2. MBMI is positively associated with insulin (p=0.0002), concluding that BMI rises as insulin increases.

3. MBMI is negatively associated with HOMA (p<0.0001), indicating that BMI increases as HOMA decreases.

4. MBMI is positively associated with leptin (p<0.0001), interpreting that BMI increases as leptin increases.

5. MBMI is negatively associated with adiponectin (p=0.0003), implying that BMI increases as adiponectin decreases.

6. MBMI is positively associated with MCP-1 (p=0.0002), concluding that BMI increases as MCP-1 increases.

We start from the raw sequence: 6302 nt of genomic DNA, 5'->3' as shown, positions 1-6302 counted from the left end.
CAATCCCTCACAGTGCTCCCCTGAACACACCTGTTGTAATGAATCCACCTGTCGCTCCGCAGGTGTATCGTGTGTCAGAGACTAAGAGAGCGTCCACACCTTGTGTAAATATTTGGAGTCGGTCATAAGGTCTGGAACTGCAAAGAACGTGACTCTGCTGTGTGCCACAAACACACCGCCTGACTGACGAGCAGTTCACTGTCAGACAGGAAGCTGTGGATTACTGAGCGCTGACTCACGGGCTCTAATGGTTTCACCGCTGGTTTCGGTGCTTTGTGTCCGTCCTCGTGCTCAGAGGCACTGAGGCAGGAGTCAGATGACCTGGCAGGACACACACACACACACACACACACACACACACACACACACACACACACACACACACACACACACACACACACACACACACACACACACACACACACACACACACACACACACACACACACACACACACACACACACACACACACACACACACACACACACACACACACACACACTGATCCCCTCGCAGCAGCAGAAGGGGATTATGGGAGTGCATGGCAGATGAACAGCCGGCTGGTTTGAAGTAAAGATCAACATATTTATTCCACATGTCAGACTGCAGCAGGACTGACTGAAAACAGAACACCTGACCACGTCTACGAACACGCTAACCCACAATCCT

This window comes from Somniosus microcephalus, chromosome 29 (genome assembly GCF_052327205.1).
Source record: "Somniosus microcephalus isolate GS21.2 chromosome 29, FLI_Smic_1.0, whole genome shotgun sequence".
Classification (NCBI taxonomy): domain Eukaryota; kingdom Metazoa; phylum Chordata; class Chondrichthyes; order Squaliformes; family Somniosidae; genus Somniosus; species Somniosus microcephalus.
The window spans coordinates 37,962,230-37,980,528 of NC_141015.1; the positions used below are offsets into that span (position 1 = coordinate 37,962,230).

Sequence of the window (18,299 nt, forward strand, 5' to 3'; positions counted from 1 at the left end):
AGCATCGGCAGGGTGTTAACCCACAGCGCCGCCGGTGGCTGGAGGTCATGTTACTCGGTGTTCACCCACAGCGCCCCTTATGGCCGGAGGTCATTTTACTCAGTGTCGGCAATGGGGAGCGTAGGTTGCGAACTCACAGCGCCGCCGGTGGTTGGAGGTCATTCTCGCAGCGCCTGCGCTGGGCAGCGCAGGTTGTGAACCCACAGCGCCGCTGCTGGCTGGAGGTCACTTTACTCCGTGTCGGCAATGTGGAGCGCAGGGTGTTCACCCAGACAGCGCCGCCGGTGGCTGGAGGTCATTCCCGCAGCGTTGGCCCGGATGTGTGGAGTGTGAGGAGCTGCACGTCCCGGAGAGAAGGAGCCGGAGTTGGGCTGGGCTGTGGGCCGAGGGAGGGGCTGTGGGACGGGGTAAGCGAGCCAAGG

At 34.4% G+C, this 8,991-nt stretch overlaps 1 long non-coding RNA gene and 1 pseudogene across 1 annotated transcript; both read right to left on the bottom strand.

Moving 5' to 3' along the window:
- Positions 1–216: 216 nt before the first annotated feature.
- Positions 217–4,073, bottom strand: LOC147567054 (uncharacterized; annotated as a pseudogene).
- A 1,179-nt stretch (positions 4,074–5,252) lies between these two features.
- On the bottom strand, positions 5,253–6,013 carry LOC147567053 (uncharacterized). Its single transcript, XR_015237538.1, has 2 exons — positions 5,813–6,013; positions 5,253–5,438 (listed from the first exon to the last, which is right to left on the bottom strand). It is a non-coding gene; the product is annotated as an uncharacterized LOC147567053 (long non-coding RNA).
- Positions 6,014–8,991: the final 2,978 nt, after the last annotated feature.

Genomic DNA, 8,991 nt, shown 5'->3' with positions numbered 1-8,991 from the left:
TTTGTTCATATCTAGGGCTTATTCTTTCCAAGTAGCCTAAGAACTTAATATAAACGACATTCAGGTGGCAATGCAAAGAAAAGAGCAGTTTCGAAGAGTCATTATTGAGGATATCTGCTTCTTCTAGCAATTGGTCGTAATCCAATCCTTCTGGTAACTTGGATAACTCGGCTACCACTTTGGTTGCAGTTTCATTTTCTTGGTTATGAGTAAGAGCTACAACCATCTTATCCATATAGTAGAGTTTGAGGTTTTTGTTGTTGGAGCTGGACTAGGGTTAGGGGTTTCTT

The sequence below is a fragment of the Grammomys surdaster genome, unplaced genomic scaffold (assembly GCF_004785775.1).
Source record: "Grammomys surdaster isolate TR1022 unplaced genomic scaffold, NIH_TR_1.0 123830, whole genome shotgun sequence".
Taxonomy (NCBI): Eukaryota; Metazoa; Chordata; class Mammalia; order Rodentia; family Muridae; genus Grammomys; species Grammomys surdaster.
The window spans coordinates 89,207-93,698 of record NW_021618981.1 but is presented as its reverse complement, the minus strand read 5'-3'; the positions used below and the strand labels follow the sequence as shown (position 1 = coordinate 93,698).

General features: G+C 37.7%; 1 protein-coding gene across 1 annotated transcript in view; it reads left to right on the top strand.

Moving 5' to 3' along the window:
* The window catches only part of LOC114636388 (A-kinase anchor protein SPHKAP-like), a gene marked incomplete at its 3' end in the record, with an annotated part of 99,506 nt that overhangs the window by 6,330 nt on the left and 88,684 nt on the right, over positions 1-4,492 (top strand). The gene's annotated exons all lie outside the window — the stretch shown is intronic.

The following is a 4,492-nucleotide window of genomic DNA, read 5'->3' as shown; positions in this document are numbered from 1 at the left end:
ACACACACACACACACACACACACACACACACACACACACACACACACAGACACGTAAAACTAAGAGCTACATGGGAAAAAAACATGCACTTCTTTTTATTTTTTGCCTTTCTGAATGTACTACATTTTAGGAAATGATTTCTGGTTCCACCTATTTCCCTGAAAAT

7. MBMI is negatively associated with types of patient (1=healthy controls; 2= breast cancer patients) (p=0.0116), implying that BMI is higher for healthy individuals than patients.

8. Variance of BMI is partially positively associated with age (p=0.1751), implying that variance of BMI is higher at older ages.

9. Variance of BMI is partially negatively associated with resistin (p=0.1450), concluding that BMI variance increases as resistin decreases.

10. Variance of BMI is partially negatively associated with insulin (p=0.2413), indicating that BMI variance increases as insulin decreases.